Deep diving lures are the best ones for casting around sunken timber and drop offs. They allow you to pull the lure deep into the water column without bringing it too far away from the structure. But shallow divers come into their own up on the flats and in the mouths of shallow drains. Poppers are very effective too, at the right time, and there will be an article dedicated to 'Poppering Barra' in the future. Again, the guys in ProTackle have years of lure casting experience between them and will help out with specific lure selection.

What ever you lure selection is, the biggest tip I can give is to SLOW DOWN your retrieve. Barramundi are not Mackerel! For the most part they will size up a prey item for several seconds before engulfing it. Just watch one in a fish tank one day. If you pull the lure too quickly the fish will spook and turn away. I like to give a twitch of the lure and then count to 3 before twitching again. 3 seconds seems to be about the right pause time. Counting sounds a bit mundane, but when things are quiet its really easy to slip into simple 'cast and retrieve' repetition without realising it. And it just won't be as effective. 


I much prefer fishing with braided fishing line for lure casting. Its much more sensitive and gives direct contact to the lure. But a small section of Monofilament or Flurocarbon leader is required to absorb the impact of the strike. Fishing with a 20lb braided main line then a 40lb mono leader will be adequate for most average size Barramundi. However, larger specimens will wear through light leaders fairly quickly with their rough mouths and sharp gill plates. If big Barra are the target then 30lb braid with 60lb mono leader will be a better option. Leaders should be about a rod length so as to cast freely. I like to tie a short double in the end of the braided main line using a simple spider hitch. I then use a double uni knot to connect leader to the double and a simple loop knot for tying the lure to the leader. An alternative is to skip the double and connect the main line to leader with a slim beauty knot. This will cast better as it runs more easily through the small guides of baitcaster rods, but may not be as strong.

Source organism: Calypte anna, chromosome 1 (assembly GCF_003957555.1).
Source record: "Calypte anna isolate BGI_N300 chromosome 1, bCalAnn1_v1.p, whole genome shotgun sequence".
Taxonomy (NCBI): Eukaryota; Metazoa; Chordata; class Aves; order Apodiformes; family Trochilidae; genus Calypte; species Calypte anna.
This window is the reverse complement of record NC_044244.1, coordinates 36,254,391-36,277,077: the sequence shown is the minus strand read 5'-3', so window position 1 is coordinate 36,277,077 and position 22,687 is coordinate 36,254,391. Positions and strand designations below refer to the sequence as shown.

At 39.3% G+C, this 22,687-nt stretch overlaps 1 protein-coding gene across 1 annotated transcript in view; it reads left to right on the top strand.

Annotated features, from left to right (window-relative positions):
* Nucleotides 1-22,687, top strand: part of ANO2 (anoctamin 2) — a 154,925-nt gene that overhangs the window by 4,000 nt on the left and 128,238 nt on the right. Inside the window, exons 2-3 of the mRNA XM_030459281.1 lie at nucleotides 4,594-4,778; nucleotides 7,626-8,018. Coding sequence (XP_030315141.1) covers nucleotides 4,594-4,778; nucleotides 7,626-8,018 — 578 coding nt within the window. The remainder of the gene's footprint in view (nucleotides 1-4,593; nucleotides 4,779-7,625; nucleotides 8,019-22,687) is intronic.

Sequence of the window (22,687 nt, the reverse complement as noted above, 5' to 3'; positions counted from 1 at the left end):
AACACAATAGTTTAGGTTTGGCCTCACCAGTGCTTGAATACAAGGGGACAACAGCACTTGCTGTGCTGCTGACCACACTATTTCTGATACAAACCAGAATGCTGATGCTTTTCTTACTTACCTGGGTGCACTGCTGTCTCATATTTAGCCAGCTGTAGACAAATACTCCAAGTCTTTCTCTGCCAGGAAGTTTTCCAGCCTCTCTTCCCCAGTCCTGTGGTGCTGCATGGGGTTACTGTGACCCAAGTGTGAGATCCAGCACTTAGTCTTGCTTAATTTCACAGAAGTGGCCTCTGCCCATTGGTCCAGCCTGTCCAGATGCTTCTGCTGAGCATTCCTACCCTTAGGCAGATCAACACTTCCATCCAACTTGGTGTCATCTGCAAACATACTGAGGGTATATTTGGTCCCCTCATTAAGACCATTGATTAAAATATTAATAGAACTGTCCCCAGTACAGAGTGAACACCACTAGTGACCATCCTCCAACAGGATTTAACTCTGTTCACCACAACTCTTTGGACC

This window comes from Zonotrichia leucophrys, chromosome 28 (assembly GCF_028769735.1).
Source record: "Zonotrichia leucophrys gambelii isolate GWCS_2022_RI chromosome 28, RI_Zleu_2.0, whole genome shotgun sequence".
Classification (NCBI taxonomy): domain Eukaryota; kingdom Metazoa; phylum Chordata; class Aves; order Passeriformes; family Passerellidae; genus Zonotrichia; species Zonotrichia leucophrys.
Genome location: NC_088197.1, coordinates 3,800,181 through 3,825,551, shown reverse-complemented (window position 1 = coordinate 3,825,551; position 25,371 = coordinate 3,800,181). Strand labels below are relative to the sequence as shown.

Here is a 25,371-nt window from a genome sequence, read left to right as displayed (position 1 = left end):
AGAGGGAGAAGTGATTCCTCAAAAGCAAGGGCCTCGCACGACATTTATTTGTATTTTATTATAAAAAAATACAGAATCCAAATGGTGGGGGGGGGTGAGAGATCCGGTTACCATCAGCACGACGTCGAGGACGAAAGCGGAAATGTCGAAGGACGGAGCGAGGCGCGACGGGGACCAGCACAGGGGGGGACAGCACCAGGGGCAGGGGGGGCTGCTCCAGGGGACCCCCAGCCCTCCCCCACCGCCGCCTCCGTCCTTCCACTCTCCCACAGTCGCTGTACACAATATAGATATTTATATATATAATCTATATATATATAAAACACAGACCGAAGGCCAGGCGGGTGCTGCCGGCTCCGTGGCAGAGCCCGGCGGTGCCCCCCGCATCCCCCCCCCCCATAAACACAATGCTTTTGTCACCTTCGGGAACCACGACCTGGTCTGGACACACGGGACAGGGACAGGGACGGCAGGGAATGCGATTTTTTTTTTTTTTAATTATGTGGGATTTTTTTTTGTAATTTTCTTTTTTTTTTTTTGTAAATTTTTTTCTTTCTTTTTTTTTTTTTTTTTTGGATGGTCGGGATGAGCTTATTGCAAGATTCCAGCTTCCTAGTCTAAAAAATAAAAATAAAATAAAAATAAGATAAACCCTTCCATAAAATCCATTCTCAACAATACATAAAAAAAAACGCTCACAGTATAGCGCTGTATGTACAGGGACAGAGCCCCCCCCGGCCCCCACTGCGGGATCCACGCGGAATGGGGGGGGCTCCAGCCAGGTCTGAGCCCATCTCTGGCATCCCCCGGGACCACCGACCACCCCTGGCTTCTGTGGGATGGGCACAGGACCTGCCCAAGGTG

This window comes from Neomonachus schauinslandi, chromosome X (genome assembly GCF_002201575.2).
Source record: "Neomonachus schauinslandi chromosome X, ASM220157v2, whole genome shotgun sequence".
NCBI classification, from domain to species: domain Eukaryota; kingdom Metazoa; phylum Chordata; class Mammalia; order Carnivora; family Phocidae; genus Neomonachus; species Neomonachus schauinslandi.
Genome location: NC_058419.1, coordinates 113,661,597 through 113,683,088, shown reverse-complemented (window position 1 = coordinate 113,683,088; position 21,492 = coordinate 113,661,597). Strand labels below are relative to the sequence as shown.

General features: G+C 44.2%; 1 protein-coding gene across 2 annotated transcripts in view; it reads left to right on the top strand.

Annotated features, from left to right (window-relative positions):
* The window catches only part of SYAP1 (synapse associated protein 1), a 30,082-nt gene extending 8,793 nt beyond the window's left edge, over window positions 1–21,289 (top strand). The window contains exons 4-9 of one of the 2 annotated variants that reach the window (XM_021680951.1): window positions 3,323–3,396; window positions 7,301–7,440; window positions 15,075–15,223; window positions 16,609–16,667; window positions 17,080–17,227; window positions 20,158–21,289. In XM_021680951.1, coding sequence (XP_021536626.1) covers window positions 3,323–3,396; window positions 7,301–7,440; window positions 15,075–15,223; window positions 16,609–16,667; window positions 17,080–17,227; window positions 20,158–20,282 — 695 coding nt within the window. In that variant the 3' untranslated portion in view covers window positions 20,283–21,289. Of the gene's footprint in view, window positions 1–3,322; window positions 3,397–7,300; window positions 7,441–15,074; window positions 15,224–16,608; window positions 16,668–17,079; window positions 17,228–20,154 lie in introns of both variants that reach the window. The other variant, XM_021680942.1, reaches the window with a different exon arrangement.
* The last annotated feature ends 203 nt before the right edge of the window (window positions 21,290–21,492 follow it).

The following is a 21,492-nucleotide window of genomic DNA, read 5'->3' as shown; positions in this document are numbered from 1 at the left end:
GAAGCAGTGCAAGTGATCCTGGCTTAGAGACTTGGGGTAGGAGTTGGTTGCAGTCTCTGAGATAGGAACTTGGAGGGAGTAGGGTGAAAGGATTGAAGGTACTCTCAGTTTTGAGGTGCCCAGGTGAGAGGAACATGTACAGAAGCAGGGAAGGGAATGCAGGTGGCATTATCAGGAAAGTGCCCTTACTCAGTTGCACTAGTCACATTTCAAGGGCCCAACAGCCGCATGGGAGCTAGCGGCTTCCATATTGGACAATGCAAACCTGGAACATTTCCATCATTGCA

Forum member Phil Lawlor has taken all the hard work out of leaders and is producing a hand made custom leader system known as the 'all aussie shock leader'. These are available for purchase in 40, 60, 80 or 100lb configurations. They feature a Dacron loop for easy connection to the main line, a line guard to prevent wear from the mouth and a strong clip for lure connection.


When you start to read all the books and magazines on Barramundi you start to think that they can be found just about anywhere! And to a point its quite true. You can get Barra in the snags, in drains, on the flats, above weed-beds, at the mouths of creeks, right up the channels, in the salt, in the fresh and even around headlands and islands! But the one thing to remember when it comes to chasing Barra is that they are bloody lazy fish! They will look for the easiest place to sit that will bring them the most amount of reward for their efforts. Its that simple! 

I am a really big fan of drains and Barra. On a falling tide prawn and other bait fish will have to exit the drain into the main river. This is an ideal ambush point for the Barra. And if there is a nice snag at the mouth of the drain for the fish to hide in, all the better. Flats are good too, especially on the top of bigger tides. Bait moves up onto these flats to escape predators, but Barra will follow them. There is a smaller 'window' to fish for Barra on the flats, as when the tide falls the fish will move off quickly. It also requires a more stealth approach as fish spook easily in shallow water. Snags around the deeper edges of the main rivers are also good. They provide protection for bait by breaking the flow of water. Barra love this and will sit under the snags waiting for a feed to pass them by. But don't discount features as simple as an indent in the bank, this can be enough to provide the 'soft' water that Barramundi love. 

There are plenty of other spots in creeks or around headlands to catch a Barra. But no matter where you are chasing them, look for areas where bait will gather and the Barra can sit lazily and wait close by for the food to come to them.